A New Nation


The American Revolution wasn’t the beginning of only one nation.  It was the catalyst to the birth of a second, too.

Think about it.  Without the American Revolution, how different would Canada be?

Before the war, Canada was nothing more than an annexed territory, won from the French after the Seven Years’ War.  In the province formerly known as New France, French Colonial law and culture still ruled.  Feudal Seigneurs owned vast land tracts along the St. Lawrence which they meted out to subsistence farmers.  The wealth imbalance tipped even further when the Catholic Church got involved.

The rest of Canada was largely untouched by European influence, aside from military forts around the Great Lakes and intrepid trappers canoeing by river into the wilderness, First Nations still held sway.

But then the American Revolution struck, and a figurative line in the sand became a literal border between two newborn nations.  Thousands of Loyalists, displaced from their homes and fleeing for their safety, fled across the border into refugee camps in Quebec, New Brunswick, and Nova Scotia.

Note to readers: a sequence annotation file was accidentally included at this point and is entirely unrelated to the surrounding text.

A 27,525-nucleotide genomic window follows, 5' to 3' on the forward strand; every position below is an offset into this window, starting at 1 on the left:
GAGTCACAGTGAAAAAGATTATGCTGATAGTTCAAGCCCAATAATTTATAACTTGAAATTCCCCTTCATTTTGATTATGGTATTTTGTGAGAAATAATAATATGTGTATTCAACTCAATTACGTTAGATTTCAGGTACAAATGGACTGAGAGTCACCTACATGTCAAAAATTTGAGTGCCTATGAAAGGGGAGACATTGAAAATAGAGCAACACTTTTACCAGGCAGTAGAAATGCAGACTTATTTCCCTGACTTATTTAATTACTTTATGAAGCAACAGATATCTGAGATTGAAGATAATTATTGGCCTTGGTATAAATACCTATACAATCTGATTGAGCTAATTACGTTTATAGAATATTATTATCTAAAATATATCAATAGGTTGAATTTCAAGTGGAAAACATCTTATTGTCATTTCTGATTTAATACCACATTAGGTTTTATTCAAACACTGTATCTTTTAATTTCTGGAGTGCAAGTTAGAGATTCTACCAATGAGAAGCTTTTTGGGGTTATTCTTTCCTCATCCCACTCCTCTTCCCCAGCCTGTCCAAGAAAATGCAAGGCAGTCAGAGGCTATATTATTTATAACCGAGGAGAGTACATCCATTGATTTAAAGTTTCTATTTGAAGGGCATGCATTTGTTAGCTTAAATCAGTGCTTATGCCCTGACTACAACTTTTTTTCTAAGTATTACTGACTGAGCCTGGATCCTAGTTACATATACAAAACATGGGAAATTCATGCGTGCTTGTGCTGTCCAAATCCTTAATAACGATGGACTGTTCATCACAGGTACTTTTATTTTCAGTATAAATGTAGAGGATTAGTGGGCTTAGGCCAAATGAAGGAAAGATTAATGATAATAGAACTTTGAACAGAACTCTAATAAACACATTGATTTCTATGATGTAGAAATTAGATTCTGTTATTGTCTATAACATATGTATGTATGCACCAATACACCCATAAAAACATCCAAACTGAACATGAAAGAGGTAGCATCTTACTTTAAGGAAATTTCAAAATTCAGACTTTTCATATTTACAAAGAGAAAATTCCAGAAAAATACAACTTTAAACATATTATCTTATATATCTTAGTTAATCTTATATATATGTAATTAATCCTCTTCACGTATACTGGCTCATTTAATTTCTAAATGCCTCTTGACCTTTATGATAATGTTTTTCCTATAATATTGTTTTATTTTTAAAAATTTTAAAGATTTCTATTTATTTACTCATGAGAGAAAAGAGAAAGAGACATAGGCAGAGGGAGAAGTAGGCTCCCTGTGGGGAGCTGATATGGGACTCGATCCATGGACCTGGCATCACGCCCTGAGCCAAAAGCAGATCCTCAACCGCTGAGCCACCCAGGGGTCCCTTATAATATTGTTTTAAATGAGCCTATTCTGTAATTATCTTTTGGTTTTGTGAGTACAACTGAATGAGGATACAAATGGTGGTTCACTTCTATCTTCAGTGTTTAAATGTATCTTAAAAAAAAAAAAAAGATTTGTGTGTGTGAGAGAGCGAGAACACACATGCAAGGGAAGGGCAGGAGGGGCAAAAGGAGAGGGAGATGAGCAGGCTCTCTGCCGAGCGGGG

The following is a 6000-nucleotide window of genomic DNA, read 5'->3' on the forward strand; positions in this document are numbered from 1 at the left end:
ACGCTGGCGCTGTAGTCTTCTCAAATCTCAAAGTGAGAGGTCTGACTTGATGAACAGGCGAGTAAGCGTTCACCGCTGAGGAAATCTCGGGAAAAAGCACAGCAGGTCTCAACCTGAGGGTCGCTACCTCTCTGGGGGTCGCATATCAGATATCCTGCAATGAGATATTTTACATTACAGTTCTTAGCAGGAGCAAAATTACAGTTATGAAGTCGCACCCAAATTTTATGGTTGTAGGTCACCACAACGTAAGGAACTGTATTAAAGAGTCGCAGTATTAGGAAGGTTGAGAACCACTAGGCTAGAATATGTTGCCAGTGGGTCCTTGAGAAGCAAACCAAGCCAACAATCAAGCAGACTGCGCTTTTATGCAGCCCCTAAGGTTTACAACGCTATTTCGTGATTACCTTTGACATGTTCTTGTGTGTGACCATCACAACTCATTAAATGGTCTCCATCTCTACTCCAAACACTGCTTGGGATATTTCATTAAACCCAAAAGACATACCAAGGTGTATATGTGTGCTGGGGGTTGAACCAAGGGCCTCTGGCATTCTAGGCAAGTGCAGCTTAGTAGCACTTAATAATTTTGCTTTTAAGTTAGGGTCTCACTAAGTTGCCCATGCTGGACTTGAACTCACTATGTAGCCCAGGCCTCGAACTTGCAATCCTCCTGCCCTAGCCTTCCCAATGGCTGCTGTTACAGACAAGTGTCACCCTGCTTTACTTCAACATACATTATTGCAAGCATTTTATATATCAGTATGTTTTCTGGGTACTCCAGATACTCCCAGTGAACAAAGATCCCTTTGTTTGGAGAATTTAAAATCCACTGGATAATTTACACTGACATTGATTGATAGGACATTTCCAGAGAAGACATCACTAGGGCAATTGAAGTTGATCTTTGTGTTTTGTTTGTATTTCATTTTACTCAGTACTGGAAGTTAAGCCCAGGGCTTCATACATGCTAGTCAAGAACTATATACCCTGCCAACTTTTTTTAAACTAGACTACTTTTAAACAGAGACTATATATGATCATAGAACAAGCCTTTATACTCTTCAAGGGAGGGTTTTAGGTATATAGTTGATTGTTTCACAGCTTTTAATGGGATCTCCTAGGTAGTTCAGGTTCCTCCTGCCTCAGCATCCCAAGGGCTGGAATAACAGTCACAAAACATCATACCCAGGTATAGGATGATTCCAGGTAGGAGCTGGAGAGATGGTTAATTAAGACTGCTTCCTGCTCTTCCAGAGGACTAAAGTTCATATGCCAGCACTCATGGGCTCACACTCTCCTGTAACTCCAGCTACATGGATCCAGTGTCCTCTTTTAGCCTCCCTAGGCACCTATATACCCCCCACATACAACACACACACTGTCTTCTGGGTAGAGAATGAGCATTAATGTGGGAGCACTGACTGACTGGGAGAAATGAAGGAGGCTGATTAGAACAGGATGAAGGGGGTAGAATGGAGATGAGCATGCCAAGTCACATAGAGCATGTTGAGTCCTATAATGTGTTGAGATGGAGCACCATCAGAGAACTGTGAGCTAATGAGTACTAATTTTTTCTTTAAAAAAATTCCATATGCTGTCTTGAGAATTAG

Frederick Haldimand, governor of the province of Canada, had an interesting problem.  On the one hand he had a deeply entrenched French culture, who no doubt harboured resentment for their defeat and subsequent British rule.  Then he had an influx of colonial American refugees, some of whom might bring along secret republican sympathies.  Mixing these two groups could have been explosive.

But Haldimand had other ideas.  Rather than allow the new refugees to mix with the established French order, he encouraged them to stay in the refugee camps until the end of the war, when he offered land grants in previously unsettled areas.  Many settled in the maritimes, but others formed communities in the Gaspé, near modern-day Kingston, and—like my ancestor Josiah Cass, whose story figures in my upcoming novel Hold Fast—in L’Orignal in Eastern Ontario.


This practice of land grants reached an all-time high following the War of 1812, when the government of Upper Canada scrambled to populate the vulnerable American border and create a larger population from which to draw militia in any future war.  It was during this mass settlement that my ancestor William McKillican followed his congregation from Scotland to the woods of Glengarry County and settled on his own land grant, as told in my historical novel, Across the Deep.

For good or ill, the American Revolution changed the landscape of a whole continent, and shaped the future of not just one nation, but two.


Read more:



Three generations…

             Three true stories…

One family…One faith

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